Natural selection of hemi-and heterozygotes for G6PD deficiency in Africa by resistance to severe malaria

C. Ruwende, S. C. Khoo, R. W. Snow, S. N R Yates, D. Kwlatkowskl, S. Gupta, P. Warn, C. E M Allsopp, S. C. Gilbert, N. Peschu, C. I. Newbold, B. M. Greenwood, K. Marsh, A. V S Hill

    Research output: Contribution to journalArticlepeer-review


    GLUCOSE-6-PHOSPHATE dehydrogenase (G6PD) deficiency, the most common enzymopathy of humans, affects over 400 million people1. The geographical correlation of its distribution with the historical endemicity of malaria suggests that this disorder has risen in frequency through natural selection by malaria2,3. However, attempts to confirm that G6PD deficiency is protective in case-control studies of malaria have yielded conflicting results4-8. Hence, for this X-linked disorder, it is unclear whether both male hemizygotes and female heterozygotes are protected or, as frequently suggested, only females1,5-11. Furthermore, how much protection may be afforded is unknown. Here we report that, in two large case-control studies of over 2,000 African children, the common African form of G6PD deficiency (G6PD A-) is associated with a 46-58% reduction in risk of severe malaria for both female heterozygotes and male hemizygotes. A mathematical model incorporating the measured selective advantage against malaria suggests that a counterbalancing selective disadvantage, associated with this enzyme deficiency, has retarded its rise in frequency in malaria-endemic regions. Although G6PD deficiency is now regarded as a generally benign disorder, in earlier environmental conditions it could have been significantly disadvantageous.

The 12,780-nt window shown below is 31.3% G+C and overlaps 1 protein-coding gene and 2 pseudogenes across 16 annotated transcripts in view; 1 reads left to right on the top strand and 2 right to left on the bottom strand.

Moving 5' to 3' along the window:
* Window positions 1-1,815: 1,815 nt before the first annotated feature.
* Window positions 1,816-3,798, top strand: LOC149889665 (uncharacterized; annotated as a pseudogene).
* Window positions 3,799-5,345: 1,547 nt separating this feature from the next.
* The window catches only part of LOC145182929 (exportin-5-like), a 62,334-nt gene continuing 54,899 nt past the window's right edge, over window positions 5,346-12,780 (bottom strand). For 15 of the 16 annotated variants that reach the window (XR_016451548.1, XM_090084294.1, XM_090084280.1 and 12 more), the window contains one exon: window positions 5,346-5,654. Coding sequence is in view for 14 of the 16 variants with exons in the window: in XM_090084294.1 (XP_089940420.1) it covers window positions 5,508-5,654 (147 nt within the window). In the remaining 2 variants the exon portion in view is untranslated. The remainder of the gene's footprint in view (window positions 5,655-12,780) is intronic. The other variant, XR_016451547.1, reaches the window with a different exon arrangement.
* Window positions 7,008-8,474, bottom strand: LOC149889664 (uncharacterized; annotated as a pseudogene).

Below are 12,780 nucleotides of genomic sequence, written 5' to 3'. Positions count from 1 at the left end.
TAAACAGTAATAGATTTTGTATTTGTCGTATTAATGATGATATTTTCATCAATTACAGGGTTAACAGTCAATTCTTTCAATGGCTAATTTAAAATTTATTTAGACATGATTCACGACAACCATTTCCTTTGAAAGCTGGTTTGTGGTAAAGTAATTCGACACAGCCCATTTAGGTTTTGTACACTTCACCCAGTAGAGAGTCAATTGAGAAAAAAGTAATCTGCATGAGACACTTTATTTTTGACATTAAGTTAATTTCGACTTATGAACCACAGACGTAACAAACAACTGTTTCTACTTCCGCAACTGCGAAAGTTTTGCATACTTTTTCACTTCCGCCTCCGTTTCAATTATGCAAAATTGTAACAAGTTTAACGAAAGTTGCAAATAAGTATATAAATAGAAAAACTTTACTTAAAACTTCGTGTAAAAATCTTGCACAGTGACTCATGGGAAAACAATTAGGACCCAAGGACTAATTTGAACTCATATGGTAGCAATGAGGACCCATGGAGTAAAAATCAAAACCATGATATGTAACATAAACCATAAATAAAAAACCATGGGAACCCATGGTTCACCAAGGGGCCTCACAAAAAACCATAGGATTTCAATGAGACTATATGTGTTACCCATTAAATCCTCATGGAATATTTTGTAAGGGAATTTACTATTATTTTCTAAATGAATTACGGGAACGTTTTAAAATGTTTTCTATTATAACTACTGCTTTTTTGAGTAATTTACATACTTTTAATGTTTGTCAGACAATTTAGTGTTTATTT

Original languageEnglish
    Pages (from-to)246-XI
    Issue number6537
    Publication statusPublished - 20 Jul 1995


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